An interview with Dr. Richard Lee, Associate Professor of Psychology at the University of Minnesota
By Alexandra Nam and Corinne Kodama, University of Illinois at Chicago AARCConnections
In April, the Asian American Studies Lecture Series at the University of Illinois-Chicago featured Dr. Richard Lee, Associate Professor of Psychology at the University of Minnesota. Dr. Lee’s work focuses on cultural socialization of minority populations, and he has studied international adoption, acculturation and Asian American families, and ethnic identity.
What first sparked your interest in your work?
The first reason I got interested in this is that I was very interested in Korean diaspora and the psychological implications of it. And internationally adopted children really represent a diaspora of a population. The second reason I got interested in this project was that I had some clients who were adopted from Korea and I was really struck by the unique issues and developments trying to figure out what it means to be both adopted as well as Korean and raised in a white family. The third aspect of this is being in Minnesota, it’s estimated that almost half the population in Minnesota is adopted, and up to ten percent of the Korean population.
What is the most significant conflict between a parent and child when there is a transition to young adulthood?
I think the biggest challenge that any parent and child is going to experience in the transition to adulthood is the “letting go.” For example, in the U.S., when a child goes off to college, that’s sort of a symbolic moment when parents are really letting go of a child and granting them more autonomy, independence and so on and a child then begins to establish their identity as an individual apart from the family. Asian parents’ expectations of when autonomy and independence occur often does not coincide with that, so they expect that the child will be very connected with the family and defer their own autonomy to fulfill family obligations. But of course the child, having grown up in the American culture, will not be as welcoming to that. There’s a different challenge for adopted children when they’re transitioning in adulthood and that’s really beginning to negotiate being an ethnic American and not having the tight-knit ethnic community from where you may have come from. So the biggest challenge when they go to college is their racial phenotype, but other people don’t know that.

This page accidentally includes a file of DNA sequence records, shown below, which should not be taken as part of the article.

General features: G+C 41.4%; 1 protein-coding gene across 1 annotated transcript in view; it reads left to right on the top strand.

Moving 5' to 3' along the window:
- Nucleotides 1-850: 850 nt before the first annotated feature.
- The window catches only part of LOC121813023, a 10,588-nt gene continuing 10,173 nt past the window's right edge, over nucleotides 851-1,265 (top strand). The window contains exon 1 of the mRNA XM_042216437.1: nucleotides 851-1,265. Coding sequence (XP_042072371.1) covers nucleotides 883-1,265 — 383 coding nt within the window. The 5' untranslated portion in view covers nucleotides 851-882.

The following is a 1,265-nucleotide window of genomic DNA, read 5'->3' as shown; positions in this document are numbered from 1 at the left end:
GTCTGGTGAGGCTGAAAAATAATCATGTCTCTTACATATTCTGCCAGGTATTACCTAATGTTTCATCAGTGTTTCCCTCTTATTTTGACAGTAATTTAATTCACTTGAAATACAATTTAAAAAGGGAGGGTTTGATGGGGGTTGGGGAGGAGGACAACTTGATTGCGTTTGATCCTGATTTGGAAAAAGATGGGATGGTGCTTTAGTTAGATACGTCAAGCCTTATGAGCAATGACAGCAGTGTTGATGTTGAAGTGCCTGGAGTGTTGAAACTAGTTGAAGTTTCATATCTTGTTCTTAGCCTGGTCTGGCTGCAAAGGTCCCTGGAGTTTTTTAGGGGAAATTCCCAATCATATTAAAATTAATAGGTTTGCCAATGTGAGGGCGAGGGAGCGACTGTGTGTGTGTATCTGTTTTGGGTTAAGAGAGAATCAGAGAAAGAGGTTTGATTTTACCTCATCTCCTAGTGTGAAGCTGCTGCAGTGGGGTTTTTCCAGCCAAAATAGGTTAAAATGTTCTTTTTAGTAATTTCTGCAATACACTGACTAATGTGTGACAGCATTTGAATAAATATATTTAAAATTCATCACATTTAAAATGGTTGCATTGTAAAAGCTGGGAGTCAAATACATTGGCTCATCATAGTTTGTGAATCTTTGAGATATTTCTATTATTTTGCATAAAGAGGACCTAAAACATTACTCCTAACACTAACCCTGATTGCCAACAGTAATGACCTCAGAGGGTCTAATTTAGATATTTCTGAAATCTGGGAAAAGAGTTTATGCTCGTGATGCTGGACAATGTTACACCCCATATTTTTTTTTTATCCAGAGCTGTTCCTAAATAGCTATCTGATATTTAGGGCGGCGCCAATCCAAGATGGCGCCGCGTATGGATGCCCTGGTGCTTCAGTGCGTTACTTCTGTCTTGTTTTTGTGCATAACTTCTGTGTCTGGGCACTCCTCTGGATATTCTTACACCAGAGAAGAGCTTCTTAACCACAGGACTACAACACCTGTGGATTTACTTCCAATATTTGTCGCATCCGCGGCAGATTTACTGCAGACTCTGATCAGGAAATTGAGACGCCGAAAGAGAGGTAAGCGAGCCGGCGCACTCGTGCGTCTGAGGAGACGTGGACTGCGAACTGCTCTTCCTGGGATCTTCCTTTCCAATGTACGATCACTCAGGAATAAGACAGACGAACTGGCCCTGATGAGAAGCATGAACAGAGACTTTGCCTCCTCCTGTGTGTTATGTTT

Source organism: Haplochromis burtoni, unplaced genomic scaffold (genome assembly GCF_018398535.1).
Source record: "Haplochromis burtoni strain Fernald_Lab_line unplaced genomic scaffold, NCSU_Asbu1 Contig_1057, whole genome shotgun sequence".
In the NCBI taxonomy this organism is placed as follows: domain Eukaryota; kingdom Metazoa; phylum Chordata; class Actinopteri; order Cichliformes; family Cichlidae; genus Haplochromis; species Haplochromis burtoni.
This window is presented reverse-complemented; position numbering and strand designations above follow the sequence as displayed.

What is the most important lesson you have learned regarding the mental health of refugees?
What amazes me the most is the natural resilience of people. Life as an immigrant is tough, but the challenges as a refugee are even greater, and it’s amazing how well people are able to adapt to this new environment: jobs, schools, etc., having to learn a whole new set of rules and lifestyle. Now that said, refugees oftentimes experience and have to deal with a lot of loneliness and isolation, and all the other types of acculturation stresses and experiences, except—magnified.
This article originally appeared in AARCConnections, the newsletter of the Asian American Resource & Cultural Center at the University of Illinois at Chicago, and is posted here by permission. Please do not reprint without seeking its permission. Corinne Maekawa Kodama is Associate Director of the AARCC and editor of AARCConnections. Alexandra Nam is AARC Student Outreach Coordinator, and a recent UIC Chapter Advisor and Midwest Regional Coordinator of the non-profit group Liberty in North Korea (LiNK).